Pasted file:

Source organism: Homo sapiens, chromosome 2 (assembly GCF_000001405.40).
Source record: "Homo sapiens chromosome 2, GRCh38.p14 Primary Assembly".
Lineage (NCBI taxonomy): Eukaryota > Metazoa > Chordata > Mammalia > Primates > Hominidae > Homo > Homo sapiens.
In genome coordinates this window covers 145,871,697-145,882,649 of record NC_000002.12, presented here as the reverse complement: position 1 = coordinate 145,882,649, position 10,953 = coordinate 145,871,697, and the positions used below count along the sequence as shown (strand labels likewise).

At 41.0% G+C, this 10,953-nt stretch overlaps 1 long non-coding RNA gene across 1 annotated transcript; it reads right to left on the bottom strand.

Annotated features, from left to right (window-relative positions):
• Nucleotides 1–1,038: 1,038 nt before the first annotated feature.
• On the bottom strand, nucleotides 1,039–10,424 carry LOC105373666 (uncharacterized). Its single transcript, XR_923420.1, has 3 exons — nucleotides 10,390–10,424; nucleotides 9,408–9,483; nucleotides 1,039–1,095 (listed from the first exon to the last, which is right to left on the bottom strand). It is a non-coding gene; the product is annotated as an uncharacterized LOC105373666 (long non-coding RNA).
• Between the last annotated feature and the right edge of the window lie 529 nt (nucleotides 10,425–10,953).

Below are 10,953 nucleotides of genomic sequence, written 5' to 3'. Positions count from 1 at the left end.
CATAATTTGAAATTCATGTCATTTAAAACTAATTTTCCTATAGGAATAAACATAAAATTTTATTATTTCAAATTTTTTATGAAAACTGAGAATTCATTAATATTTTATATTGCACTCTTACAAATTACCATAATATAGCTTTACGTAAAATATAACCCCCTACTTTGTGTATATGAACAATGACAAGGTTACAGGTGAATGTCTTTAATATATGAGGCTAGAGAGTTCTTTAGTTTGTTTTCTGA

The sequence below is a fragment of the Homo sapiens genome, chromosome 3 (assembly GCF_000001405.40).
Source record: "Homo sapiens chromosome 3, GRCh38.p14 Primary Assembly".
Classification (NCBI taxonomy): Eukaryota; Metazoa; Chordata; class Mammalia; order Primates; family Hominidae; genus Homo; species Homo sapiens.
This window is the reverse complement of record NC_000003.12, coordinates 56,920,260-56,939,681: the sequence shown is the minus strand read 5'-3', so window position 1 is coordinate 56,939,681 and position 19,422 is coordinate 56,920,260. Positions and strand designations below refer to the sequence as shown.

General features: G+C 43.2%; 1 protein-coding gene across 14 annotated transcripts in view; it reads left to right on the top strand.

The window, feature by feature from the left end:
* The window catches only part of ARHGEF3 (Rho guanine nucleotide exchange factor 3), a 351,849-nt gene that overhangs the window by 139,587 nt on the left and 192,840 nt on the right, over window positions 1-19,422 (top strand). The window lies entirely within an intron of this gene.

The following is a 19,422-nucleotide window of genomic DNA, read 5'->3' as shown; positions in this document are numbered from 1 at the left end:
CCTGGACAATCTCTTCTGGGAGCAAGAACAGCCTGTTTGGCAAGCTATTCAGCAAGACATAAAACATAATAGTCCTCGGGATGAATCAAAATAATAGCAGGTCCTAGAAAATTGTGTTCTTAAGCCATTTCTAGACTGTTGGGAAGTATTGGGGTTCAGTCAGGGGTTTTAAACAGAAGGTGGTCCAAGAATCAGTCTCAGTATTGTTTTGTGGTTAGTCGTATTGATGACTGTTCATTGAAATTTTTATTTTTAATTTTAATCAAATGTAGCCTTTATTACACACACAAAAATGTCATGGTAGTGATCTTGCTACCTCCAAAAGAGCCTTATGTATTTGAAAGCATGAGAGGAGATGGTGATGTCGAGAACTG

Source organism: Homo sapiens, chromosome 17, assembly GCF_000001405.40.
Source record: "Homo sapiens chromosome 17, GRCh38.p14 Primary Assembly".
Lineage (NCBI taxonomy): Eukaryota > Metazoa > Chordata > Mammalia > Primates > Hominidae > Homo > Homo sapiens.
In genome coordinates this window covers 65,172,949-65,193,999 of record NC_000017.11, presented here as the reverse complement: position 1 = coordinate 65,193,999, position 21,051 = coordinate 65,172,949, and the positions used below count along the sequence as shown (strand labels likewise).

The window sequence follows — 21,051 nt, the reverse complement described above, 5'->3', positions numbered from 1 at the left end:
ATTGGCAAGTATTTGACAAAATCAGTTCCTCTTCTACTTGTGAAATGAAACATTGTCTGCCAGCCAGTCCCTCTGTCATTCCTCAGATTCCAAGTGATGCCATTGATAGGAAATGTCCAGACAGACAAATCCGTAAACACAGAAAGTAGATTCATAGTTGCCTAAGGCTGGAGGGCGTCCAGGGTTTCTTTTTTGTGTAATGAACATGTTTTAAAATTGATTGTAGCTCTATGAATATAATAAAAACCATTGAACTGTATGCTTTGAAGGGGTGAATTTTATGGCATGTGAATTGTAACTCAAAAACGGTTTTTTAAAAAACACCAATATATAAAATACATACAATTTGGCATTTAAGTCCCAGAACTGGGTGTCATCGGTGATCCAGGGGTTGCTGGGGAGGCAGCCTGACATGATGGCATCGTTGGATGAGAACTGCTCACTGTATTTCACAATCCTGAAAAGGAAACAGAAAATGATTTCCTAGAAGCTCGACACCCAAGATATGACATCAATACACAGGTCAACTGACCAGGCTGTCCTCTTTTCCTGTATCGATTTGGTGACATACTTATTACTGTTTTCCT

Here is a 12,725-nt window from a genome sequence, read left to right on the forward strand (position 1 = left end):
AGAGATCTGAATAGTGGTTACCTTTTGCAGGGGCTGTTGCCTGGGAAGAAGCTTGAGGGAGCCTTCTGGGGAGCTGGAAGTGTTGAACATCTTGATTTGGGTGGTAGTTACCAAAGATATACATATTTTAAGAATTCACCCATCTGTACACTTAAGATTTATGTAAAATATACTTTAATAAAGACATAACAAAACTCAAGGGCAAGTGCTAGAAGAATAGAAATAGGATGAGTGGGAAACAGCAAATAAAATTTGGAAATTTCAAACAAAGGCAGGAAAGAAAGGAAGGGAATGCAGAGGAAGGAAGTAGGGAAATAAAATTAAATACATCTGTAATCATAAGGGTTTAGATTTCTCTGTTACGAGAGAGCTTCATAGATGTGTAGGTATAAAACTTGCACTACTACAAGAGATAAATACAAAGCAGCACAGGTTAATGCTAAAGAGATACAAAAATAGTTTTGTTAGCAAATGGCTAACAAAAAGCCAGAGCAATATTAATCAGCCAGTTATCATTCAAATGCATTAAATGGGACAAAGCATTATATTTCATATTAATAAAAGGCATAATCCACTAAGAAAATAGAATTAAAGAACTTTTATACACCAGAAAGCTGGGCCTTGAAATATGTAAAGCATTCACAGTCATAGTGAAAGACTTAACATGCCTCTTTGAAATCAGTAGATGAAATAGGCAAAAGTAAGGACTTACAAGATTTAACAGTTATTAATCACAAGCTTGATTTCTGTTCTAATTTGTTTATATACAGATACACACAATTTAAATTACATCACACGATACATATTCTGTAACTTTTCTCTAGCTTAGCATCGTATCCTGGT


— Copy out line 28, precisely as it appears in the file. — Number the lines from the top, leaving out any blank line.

AGAGATCTGAATAGTGGTTACCTTTTGCAGGGGCTGTTGCCTGGGAAGAAGCTTGAGGGAGCCTTCTGGGGAGCTGGAAGTGTTGAACATCTTGATTTGGGTGGTAGTTACCAAAGATATACATATTTTAAGAATTCACCCATCTGTACACTTAAGATTTATGTAAAATATACTTTAATAAAGACATAACAAAACTCAAGGGCAAGTGCTAGAAGAATAGAAATAGGATGAGTGGGAAACAGCAAATAAAATTTGGAAATTTCAAACAAAGGCAGGAAAGAAAGGAAGGGAATGCAGAGGAAGGAAGTAGGGAAATAAAATTAAATACATCTGTAATCATAAGGGTTTAGATTTCTCTGTTACGAGAGAGCTTCATAGATGTGTAGGTATAAAACTTGCACTACTACAAGAGATAAATACAAAGCAGCACAGGTTAATGCTAAAGAGATACAAAAATAGTTTTGTTAGCAAATGGCTAACAAAAAGCCAGAGCAATATTAATCAGCCAGTTATCATTCAAATGCATTAAATGGGACAAAGCATTATATTTCATATTAATAAAAGGCATAATCCACTAAGAAAATAGAATTAAAGAACTTTTATACACCAGAAAGCTGGGCCTTGAAATATGTAAAGCATTCACAGTCATAGTGAAAGACTTAACATGCCTCTTTGAAATCAGTAGATGAAATAGGCAAAAGTAAGGACTTACAAGATTTAACAGTTATTAATCACAAGCTTGATTTCTGTTCTAATTTGTTTATATACAGATACACACAATTTAAATTACATCACACGATACATATTCTGTAACTTTTCTCTAGCTTAGCATCGTATCCTGGT